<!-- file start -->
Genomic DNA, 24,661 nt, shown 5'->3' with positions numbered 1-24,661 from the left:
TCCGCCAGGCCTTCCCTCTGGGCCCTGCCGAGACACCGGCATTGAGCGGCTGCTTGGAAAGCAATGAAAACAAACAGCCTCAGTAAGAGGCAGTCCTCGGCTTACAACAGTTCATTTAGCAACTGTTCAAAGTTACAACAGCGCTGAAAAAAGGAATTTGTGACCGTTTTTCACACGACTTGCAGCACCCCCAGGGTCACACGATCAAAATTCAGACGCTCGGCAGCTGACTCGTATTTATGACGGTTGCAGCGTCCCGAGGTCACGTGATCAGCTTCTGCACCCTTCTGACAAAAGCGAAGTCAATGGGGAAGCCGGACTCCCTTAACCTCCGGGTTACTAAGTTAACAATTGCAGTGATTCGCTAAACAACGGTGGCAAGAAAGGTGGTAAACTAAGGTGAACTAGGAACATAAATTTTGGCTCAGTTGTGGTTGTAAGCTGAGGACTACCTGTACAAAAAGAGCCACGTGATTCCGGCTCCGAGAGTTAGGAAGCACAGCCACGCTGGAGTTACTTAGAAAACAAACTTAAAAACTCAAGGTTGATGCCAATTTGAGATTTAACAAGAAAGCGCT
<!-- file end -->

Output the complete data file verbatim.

Genomic DNA, 24,661 nt, shown 5'->3' with positions numbered 1-24,661 from the left:
TCCGCCAGGCCTTCCCTCTGGGCCCTGCCGAGACACCGGCATTGAGCGGCTGCTTGGAAAGCAATGAAAACAAACAGCCTCAGTAAGAGGCAGTCCTCGGCTTACAACAGTTCATTTAGCAACTGTTCAAAGTTACAACAGCGCTGAAAAAAGGAATTTGTGACCGTTTTTCACACGACTTGCAGCACCCCCAGGGTCACACGATCAAAATTCAGACGCTCGGCAGCTGACTCGTATTTATGACGGTTGCAGCGTCCCGAGGTCACGTGATCAGCTTCTGCACCCTTCTGACAAAAGCGAAGTCAATGGGGAAGCCGGACTCCCTTAACCTCCGGGTTACTAAGTTAACAATTGCAGTGATTCGCTAAACAACGGTGGCAAGAAAGGTGGTAAACTAAGGTGAACTAGGAACATAAATTTTGGCTCAGTTGTGGTTGTAAGCTGAGGACTACCTGTACAAAAAGAGCCACGTGATTCCGGCTCCGAGAGTTAGGAAGCACAGCCACGCTGGAGTTACTTAGAAAACAAACTTAAAAACTCAAGGTTGATGCCAATTTGAGATTTAACAAGAAAGCGCT